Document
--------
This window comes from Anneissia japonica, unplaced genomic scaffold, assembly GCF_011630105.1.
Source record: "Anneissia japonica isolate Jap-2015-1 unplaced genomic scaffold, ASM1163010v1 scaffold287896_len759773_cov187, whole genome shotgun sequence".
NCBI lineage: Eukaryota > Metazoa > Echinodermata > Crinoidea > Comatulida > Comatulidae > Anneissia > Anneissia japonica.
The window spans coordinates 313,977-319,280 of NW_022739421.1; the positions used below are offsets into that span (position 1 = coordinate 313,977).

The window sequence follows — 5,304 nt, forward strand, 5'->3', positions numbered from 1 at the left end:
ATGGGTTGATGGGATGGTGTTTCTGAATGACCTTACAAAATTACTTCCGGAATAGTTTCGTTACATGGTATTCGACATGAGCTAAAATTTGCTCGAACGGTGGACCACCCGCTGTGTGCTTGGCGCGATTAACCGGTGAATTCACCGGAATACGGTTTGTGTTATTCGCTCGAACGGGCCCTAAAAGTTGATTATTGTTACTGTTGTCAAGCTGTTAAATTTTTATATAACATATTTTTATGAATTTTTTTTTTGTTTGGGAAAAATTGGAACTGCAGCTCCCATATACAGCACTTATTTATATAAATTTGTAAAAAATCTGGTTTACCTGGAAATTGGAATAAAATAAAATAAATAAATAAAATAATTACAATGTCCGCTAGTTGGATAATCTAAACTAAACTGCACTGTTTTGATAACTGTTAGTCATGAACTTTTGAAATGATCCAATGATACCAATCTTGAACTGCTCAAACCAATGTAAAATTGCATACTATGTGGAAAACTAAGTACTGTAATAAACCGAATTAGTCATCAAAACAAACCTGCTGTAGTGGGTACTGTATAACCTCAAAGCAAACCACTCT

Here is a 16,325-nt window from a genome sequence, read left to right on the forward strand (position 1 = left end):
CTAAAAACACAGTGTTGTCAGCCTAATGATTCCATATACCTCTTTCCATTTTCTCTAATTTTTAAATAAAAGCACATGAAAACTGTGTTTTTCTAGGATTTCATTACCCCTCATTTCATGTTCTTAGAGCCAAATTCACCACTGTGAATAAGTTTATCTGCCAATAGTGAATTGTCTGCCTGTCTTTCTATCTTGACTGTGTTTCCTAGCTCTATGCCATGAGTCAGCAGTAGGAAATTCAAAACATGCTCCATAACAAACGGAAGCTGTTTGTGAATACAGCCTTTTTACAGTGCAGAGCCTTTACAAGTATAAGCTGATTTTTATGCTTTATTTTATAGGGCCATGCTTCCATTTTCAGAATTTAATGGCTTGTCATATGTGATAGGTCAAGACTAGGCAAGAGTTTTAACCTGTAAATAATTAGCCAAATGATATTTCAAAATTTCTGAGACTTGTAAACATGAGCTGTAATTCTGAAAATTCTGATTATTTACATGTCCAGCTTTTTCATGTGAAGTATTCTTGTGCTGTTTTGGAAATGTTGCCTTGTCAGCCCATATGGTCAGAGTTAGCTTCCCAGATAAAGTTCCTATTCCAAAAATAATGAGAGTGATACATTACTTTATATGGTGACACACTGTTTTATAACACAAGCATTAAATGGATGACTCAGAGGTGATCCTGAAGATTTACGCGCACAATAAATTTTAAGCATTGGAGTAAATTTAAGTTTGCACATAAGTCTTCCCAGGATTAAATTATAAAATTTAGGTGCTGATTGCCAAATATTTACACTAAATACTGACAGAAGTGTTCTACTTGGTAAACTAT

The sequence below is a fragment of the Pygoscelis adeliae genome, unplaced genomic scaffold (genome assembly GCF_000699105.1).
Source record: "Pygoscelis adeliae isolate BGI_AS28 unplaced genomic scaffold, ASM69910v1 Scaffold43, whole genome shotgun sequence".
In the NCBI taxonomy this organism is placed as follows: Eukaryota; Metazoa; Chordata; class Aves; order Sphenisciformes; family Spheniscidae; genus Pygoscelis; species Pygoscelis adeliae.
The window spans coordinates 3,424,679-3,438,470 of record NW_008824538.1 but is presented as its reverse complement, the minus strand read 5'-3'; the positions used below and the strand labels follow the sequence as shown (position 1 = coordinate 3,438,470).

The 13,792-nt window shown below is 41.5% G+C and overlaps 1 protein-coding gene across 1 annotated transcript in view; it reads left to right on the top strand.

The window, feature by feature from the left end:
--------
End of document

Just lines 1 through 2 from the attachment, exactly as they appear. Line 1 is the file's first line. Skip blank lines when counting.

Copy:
This window comes from Anneissia japonica, unplaced genomic scaffold, assembly GCF_011630105.1.
Source record: "Anneissia japonica isolate Jap-2015-1 unplaced genomic scaffold, ASM1163010v1 scaffold287896_len759773_cov187, whole genome shotgun sequence".